Nicole Antkiewicz served as a post-bac IRTA who investigated the effects of bias on pain perception and expression in healthy adults.
Lauren Banker, Postbaccalaureate IRTA Fellow
Lauren is now a Ph.D. student in the Applied Physiology and Kinesiology at the University of Florida.
Molly Cosgrove, Postbaccalaureate IRTA Fellow
Molly Cosgrove was a postbac IRTA fellow in the Section on Affective Neuroscience and Pain.
Elena Do, Postbaccalaureate IRTA Fellow
Elena Do was a postbac IRTA research fellow who investigated social discrimination on pain.
Shara Grant, Ph.D., Postdoctoral Fellow
Inseon Lee, Ph.D., Visiting Postdoctoral Fellow
Dr. Lee is now faculty at Kyung Hee University.
View Dr. Lee's publications
Dominik Mischkowski, Ph.D., Postdoctoral Fellow
Dr. Mischkowski is now an Assistant Professor at Ohio University.
Margaret Rose-McCandlish, Postbaccalaureate IRTA Fellow
Margaret Rose-McCandlish was a postbac IRTA research fellow who studied the effects of psychological processes on pain perception and expression in healthy adults.
Elizabeth Necka, Ph.D., Postdoctoral Fellow
Dr. Necka is now a AAAS fellow at NIMH.
View Dr. Necka's publications
Olga Oretsky, Postbaccalaureate IRTA Fellow
Esther Palacios-Barrios, Postbaccalaureate IRTA Fellow
Esther is now a Ph.D. student in Clinical Psychology at the University of Pittsburgh.
Chrissy is now a Ph.D. student in Clinical Psychology at the University of California, Los Angeles. (No Image Available)
Rachel Weger, Postbaccalaureate IRTA Fellow
Rachel Weger was a postbac IRTA research fellow. She gathered and analyzed psychophysiologial measures and participant self-report in healthy adults to study health disparities in pain.
(from left): Bethany Sauls, Summer Student; Bethany Leidl, Summer, Student; Caitlin Stavish, Special Volunteer; Lauren Banker, Summer Student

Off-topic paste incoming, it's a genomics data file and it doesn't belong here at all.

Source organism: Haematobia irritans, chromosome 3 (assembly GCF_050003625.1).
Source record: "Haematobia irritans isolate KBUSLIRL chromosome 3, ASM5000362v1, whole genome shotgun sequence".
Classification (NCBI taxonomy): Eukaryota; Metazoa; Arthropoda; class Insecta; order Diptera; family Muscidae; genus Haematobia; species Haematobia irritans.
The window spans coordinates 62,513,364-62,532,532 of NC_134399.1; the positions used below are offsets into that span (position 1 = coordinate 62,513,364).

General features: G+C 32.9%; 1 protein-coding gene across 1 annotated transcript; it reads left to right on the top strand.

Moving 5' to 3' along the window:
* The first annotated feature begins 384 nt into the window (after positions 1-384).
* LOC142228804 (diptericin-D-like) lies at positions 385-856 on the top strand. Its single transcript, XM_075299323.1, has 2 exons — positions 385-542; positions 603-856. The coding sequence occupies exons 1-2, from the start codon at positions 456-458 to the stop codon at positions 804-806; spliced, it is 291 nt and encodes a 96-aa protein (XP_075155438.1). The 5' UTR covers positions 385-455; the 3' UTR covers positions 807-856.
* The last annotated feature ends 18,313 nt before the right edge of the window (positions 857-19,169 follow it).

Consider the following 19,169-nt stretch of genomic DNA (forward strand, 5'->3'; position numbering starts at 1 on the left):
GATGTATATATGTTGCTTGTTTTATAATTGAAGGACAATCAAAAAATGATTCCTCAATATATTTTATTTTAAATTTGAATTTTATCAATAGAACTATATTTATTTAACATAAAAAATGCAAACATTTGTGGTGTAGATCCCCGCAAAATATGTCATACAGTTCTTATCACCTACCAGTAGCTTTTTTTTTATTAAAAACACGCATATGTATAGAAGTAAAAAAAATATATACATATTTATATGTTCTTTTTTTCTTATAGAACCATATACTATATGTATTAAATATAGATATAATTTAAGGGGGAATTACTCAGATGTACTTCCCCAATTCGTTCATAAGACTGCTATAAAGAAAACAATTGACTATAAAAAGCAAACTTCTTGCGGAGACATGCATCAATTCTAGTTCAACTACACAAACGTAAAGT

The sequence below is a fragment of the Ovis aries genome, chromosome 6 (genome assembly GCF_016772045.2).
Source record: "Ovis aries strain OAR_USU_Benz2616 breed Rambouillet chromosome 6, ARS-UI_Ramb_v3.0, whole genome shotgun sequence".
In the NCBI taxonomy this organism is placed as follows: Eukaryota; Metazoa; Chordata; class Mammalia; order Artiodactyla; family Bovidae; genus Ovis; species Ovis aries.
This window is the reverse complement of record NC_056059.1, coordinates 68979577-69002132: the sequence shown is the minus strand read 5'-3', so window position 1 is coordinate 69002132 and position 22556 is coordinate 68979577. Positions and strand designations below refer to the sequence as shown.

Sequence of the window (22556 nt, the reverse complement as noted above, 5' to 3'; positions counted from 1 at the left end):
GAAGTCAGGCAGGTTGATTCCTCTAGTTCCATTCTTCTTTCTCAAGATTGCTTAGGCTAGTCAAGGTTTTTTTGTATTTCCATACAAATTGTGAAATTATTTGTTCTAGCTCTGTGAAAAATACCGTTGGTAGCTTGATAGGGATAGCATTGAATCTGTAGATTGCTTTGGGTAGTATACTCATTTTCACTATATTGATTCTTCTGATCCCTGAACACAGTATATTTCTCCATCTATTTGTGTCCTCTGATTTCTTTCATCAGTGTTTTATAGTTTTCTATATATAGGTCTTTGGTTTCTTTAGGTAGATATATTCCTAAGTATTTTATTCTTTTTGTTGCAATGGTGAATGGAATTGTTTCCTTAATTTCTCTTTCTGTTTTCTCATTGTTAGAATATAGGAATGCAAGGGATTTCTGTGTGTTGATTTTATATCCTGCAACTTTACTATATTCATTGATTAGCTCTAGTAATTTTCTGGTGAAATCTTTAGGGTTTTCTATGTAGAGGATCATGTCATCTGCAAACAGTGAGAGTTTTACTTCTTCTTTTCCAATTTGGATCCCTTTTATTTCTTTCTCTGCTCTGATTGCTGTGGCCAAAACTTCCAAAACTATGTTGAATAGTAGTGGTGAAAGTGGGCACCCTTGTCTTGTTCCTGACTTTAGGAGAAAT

- Atlas LY, Sandman CF, Phelps EA. Rating expectations can slow aversive learning. Psychophysiology. 2021 Nov 27 [epub ahead of print].
- Abend R, Ruiz SG, Bajaj MA, Harrewijn A, Linke JO, Atlas LY, Pine DS. Threat imminence reveals distinct links among anxiety, anticipatory physiological response, and cortical-subcortical intrinsic functional connectivity. Neurobiology of Stress. 2022;16:100428.
- Han X, Ashar YK, Kragel P, Petre B, Schelkun V, Atlas LY, Chang LJ, Jepma M, Koban L, Losin EAR, Roy M, Woo C-W, Wager TD. Effect size and test-retest reliability of the fMRI-based neurologic pain signature. Neuroimage. 2021;247:118844.
- Atlas LY. A social affective neuroscience lens on placebo analgesia. Trends in Cognitive Sciences. 2020;25(11):992-1005.
- Lebedev AV, Acar K, Garzón B, Almeida R, Råback J, Åberg A, Martinsson S, Olsson A, Martinsson S, Olsson A, Louzolo A, Pärnamets P, Lövden M, Atlas LY, Ingvar M, Petrovic P. Psychedelic drug use and schizotypy in young adults. Scientific Reports, 2021;11(1):15058.
- Necka EA, Amir C, Dildine TC, Atlas LY. Expectations about pain and analgesic treatment are shaped by medical providers’ facial appearances: evidence from five online clinical simulation experiments. Social Science & Medicine. 2021;281:114091.
- Mischkowski D, Stavish CM, Palacios-Barrios EE, Banker LA, Dildine TC, Atlas LY. Dispositional mindfulness and acute heat pain: comparing stimulus-evoked pain with summary pain assessment. Psychosomatic Medicine. 2021;83(6):539-548.
- Abend R, Bajaj MA, Harrewijn A, Matsumoto C, Michalska KJ, Necka E, Palacios-Barrios EE, Liebenluft E, Atlas LY, Pine DS. Threat-anticipatory psychophysiological response is enhanced in pediatric anxiety and correlates with prefrontal cortex structure. Journal of Psychiatry and Neuroscience. 2021;46(2):E212-E221.
- Zunhammer M, Spisák T, Wager TD, Bingel U, Placebo Imaging Consortium. Meta-analysis of neural systems underlying placebo analgesia from individual participant fMRI data. Nature communications. 2021;12(1):1391. (Member of Placebo Imaging Consortium).
- Evers AWM, Colloca L, Blease C, Gaab J, Jensen KB, Atlas LY, et al. “Consensus on placebo and nocebo effects connects science and practice: reply to “Questioning the consensus on placebo and nocebo effects”. Psychotherapy and Psychosomatics. 2021;90(3):213-214. (Pain Research Forum Editors’ Pick).
- Dildine TC, Necka EA, Atlas LY. Confidence in subjective pain is predicted by reaction time during decision making. Scientific Reports. 2020;10(1):21373.
- Gruber J, Mendle J, Lindquist KA, Schmader T, Clark LA, Bliss-Moreau E, Akintola M, Atlas LY, et al. The future of women in psychological science. Perspectives on Psychological Science.
- Leknes S, Atlas LY. Flawed methodology undermines conclusions about opioid-induced pleasure: implications for psychopharmacology. British Journal of Anesthesia. 2020;124(3):e29-e33.
- Geuter S, Roy M, Reynolds Losin EA, Atlas LY, Schmidt L, Krishnan A, Koban L, Wager TD, Lindquist MA. Multiple brain networks mediating stimulus-pain relationships in humans. Cerebral Cortex. 2020;30(7):4204-4219.
- Rahnev D, Desender K, Lee ALF, Adler WT, Aguilar-lleyda D, Akdogan B, Arbuzova P, Atlas LY, et al. The confidence database. Nature Human Behaviour. 2020;4:317-325.